Main Article Content
OVER FORTY MILLION PEOPLE ARE INFECTED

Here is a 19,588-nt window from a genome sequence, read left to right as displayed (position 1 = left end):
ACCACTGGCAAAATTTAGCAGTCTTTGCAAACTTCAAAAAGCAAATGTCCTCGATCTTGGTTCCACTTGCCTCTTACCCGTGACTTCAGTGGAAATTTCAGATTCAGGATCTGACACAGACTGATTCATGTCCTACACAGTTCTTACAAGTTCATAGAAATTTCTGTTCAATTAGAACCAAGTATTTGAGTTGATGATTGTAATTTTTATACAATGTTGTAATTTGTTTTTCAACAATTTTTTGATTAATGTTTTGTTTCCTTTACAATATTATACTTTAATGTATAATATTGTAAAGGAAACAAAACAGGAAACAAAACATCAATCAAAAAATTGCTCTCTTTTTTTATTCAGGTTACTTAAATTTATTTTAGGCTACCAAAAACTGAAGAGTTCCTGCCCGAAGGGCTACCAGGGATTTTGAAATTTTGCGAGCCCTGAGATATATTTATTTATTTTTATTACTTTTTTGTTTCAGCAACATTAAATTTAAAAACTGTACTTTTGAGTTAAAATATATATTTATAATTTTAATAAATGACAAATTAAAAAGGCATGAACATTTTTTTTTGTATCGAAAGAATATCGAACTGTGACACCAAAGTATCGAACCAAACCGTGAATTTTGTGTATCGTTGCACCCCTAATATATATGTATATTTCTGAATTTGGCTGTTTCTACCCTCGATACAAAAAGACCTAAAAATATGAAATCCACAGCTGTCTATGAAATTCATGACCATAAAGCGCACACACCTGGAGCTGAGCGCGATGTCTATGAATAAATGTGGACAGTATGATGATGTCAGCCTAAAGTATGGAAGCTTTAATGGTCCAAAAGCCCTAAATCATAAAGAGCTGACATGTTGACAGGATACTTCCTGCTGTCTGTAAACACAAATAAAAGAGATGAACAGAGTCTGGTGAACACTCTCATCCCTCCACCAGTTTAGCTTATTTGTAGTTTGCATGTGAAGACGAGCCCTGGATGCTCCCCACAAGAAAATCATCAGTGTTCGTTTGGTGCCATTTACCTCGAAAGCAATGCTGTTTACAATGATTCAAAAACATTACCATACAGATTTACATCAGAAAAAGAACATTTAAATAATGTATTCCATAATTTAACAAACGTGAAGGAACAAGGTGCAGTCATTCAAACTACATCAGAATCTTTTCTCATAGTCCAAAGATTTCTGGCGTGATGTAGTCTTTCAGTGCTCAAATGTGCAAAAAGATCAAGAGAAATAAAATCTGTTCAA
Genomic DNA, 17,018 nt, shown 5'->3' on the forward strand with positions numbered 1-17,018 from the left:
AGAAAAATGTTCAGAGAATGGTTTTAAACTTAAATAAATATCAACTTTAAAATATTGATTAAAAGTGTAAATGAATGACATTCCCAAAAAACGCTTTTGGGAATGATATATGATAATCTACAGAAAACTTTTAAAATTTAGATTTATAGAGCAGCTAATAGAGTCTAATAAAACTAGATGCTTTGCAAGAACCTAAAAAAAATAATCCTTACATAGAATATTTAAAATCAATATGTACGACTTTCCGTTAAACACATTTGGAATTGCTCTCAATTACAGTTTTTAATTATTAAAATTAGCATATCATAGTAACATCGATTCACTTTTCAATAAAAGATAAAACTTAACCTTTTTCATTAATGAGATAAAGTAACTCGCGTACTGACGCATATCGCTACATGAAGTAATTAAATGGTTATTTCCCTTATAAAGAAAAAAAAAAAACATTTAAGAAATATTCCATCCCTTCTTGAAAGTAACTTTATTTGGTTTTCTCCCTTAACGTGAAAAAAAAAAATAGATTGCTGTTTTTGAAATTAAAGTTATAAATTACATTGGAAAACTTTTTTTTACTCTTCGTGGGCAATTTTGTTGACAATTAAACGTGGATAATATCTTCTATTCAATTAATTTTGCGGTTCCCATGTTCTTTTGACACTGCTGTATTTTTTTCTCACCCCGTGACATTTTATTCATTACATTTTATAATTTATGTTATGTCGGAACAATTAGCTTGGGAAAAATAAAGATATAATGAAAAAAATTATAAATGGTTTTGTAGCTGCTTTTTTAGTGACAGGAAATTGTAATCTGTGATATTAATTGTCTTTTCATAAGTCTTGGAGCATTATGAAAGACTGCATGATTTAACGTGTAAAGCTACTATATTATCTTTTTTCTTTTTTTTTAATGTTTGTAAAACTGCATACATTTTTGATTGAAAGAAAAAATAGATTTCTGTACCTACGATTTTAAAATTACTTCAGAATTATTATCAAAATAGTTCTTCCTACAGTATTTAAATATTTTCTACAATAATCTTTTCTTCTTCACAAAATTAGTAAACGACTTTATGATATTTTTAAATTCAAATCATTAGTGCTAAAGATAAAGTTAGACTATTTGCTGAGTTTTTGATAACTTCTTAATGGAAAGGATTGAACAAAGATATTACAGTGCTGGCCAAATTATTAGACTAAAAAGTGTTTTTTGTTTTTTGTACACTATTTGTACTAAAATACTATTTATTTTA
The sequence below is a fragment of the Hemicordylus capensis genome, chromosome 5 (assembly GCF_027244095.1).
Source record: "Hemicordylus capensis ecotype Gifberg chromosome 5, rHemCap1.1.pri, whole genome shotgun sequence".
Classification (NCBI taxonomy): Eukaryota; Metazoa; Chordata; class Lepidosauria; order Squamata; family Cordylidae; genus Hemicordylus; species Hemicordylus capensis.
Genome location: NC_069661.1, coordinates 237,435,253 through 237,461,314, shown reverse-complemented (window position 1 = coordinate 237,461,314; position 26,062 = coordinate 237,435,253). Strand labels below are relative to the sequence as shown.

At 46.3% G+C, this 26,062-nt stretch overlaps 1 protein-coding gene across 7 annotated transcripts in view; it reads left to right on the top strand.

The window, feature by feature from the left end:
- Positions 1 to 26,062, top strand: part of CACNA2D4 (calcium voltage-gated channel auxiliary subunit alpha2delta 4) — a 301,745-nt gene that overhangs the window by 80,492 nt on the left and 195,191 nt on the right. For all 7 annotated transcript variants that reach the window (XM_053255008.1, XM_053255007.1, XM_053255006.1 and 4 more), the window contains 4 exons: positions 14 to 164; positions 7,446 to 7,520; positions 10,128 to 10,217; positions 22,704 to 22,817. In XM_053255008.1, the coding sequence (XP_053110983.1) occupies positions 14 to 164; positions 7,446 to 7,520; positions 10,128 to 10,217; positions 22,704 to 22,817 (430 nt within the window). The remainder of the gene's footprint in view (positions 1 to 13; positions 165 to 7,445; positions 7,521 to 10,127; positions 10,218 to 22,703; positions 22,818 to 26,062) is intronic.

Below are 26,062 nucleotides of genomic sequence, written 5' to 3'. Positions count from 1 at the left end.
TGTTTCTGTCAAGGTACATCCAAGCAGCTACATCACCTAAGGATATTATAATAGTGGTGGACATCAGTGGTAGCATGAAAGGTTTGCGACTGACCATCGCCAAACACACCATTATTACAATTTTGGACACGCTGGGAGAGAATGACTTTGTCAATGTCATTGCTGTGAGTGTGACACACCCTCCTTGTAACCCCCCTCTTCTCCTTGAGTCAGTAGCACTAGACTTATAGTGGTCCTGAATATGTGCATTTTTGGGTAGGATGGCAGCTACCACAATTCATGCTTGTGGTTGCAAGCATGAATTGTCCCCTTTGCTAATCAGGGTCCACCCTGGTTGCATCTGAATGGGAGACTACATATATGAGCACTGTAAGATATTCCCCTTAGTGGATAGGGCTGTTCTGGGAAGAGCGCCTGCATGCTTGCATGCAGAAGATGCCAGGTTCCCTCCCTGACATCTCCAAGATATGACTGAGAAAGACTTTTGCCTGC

with the human immunodeficiency virus (HIV), the causative agent of acquired immunodeficiency syndrome (AIDS), and more than 95% of these infected individuals are in the developing countries. The prevalence levels for this virus will continue to rise globally. The HIV/AIDS pandemic is the most devastating global public health crisis since the great plagues of the middle-ages with approximately fifteen thousand new HIV infections and ten thousand deaths due to AIDS every day and approximately 3.1 million total deaths due to AIDS.1 Historically, vaccines have proven to be the most effective weapon in our fight against infectious diseases such as small pox, polio, measles and yellow fever. HIV vaccines are our best hope to end the HIV pandemic. Although successful vaccines have been developed for the common childhood diseases, the development of a vaccine against the AIDS virus is a much greater challenge. The best way to stop the spread of the disease and the suffering of AIDS patients is by the development of successful vaccines to prevent infection with HIV and delay or stop progression to AIDS. It is now two decades and a half since HIV was first discovered and researchers have spent millions of Riyals (Omani currency; 1 Riyal = 2.6 US$) looking for possible candidates as vaccines, but what is the outcome of this research? It seems the discovery of a licensed and globally accessible HIV/AIDS vaccine is still years away, the question that arises is: how soon are we going to see a successful HIV/AIDS vaccine? More realistically, how long are we going to wait for such a vaccine? In this article, I will very briefly touch on the scientific hurdles that have impeded the search for an effective AIDS vaccine and discuss novel research approaches to accelerate its progress. Despite important progression in the understanding of HIV pathogenesis2 and HIV/AIDS virus compared to any other viral disease, why are we still not able to produce an effective or even partially effective HIV/AIDS vaccine? The answer to this question lies in understanding how the virus evades the immune system. First, HIV disables the very cells that are responsible for fighting it. Second, HIV is able to integrate its viral genome into the chromosome of the infected cells and therefore hide from recognition by the immune response for many years. Third, HIV is able to conceal the protein components that can induce protective immune responses and therefore presents itself to the body in a way that makes it difficult for the immune system to respond effectively. Fourth, HIV is genetically diverse and rapidly changing, particularly its outer envelope, and this allows the virus to evade most of the natural and protective immune mechanisms that the immune system is able to make. As soon as HIV infection becomes established, HIV continues to mutate genetically and many variants may arise within an infected person. Therefore, investigators need to know the significance of strain variation within the individuals and among the populations when developing an effective HIV/AIDS vaccine. The most logical approach for designing an effective HIV/AIDS vaccine is to identify which immune responses are most protective against this virus infection and to construct a vaccine that is able to stimulate these protective responses. Of the two main types of immune responses, the humoral immune response mainly uses antibodies to protect against a cell-free virus, whereas the cell mediated immune response is essential for body defense when the virus is hidden inside the cells. Although earlier vaccine research focused primarily on vaccines that elicited antibodies, it is now generally believed that both arms of the immune response are required in order to control and prevent HIV infection. Moreover, much attention has recently been directed towards vaccines that induce good innate (natural) immune responses particularly dendritic cells and toll-like receptors which play an important role in inducing and modulating the adoptive immune responses.3 The most practical goal for an HIV vaccine is to prevent HIV transmission rather than preventing infection with the virus. Experts believe a vaccine is the only way to eradicate HIV/AIDS because the most common modes of transmission, sexual contact, injection drug use and mother-to-child transmission at childbirth or breast-feeding are impossible to eliminate completely. The main characteristics of a desirable HIV vaccine are: safety, simple administration as well as affordable cost, long lasting immunity and effective against all HIV subtypes. To develop such an HIV/AIDS vaccine there is a need for team work in fundamental basic research; preclinical screening for active candidates and appropriate animal model followed by product development, manufacturing, and clinical research.3 Currently, there are more promising vaccine candidates being tested than ever before. Vaccine candidates are being constructed based on isolates from different regions of the world, and several research groups are testing a cocktail or a mixture of different viral components from different isolates of HIV. In addition, to optimize the immune responses, new vaccine strategies are being tested [Table 1]. The most current HIV vaccine candidates focus on producing cytotoxic CD4+ T cells, which attack HIVinfected cells in the body; such vaccines might not prevent an HIV-negative person from contracting the virus, but would delay HIV from progressing to AIDS and prevent transmission to others. Another challenge in vaccine research is that HIV strains vary among people and regions. Vaccine trial participants are chosen based on health standards for industrialized nations and many people in developing countries are not healthy enough to participate in such trials.4 Vaccineinduced antibodies that interfere with viral entry are the protective correlate of most existing prophylactic vaccines; however, for highly variable viruses such as HIV-1, the ability to elicit broadly neutralizing antibody responses through vaccination has proven to be extremely difficult. The major targets for HIV-1 neutralizing antibodies are the viral envelope glycoprotein trimers on the surface of the virus that mediate receptor binding and virus entry. HIV-1 has evolved many mechanisms on the surface of envelope glycoproteins to evade antibody-mediated neutralization, including the masking of conserved regions by glycan, quaternary protein interactions and the presence of immunodominant variable elements. The primary challenge in the development of an HIV-1 vaccine that elicits broadly neutralizing antibodies therefore lies in the design of suitable envelope glycoprotein immunogens that circumvent these barriers.5 Individuals who are infected with HIV but remain healthy and keep viral replication in check may offer some hope for guiding the design of an effective HIV vaccine.6 Some of these long-term survivors make a very small amount of antibody, which, when isolated, can neutralize HIV from patient isolates. Further, those antibodies can neutralize viruses from many different patient isolates, which is necessary for an AIDS vaccine that will be effective against a broad spectrum of HIV strains. Unfortunately, even these antibodies may not be the whole answer. Tests of cells in culture indicate that the antibodies must be present at surprisingly high concentrations to block HIV entry into cells effectively. Many researchers continue to look into developing a live, attenuated HIV vaccine despite safety concerns. Because such a vaccine would closely mimic active HIV, it should theoretically be effective at inducing cellular immunity, antibody-based immunity and perhaps- other unknown modes of protection. By systematically deleting genes critical for HIV replication, scientists hope to develop a variant of the virus that can elicit a strong immune response without giving rise to AIDS.4 It also is hoped that vaccines may give the body an immunological ‘head start’ by priming the immune system to attack HIV as soon as it appears, rather than taking time to initiate a defense from scratch. As the pathogenesis of HIV infection has become better understood, investigators have realized that if the virus can be kept at low concentrations in the blood, an infected person may never progress to AIDS.7 This insight is encouraging because it suggests that even a partially effective vaccine could be valuable in limiting the amount of virus in patients, thus potentially reducing virus infectiousness and the AIDS symptoms. The multitude of scientists searching for successful AIDS vaccines will require appropriate funding and ample time. Funding is now improving, but because of the above difficulties we may not see a vaccine in near future.8 Governments need to cooperate to break barriers, reduce the stigma associated with HIV/AIDS, encourage HIV testing, provide support for people with HIV/AIDS and allocate appropriate funding to institutes that work for the development of HIV/AIDS vaccines. The development of appropriate antiviral therapy and reconstructing the damaged immune system are two approaches, both of which require significant financial support. For developing countries, educating the public on preventative measures is the first step in preventing and reducing the spread of HIV/AIDS. Treating those infected with HIV or who have AIDS is also, of course, critical, but the real hope for the future lies in developing a successful vaccine.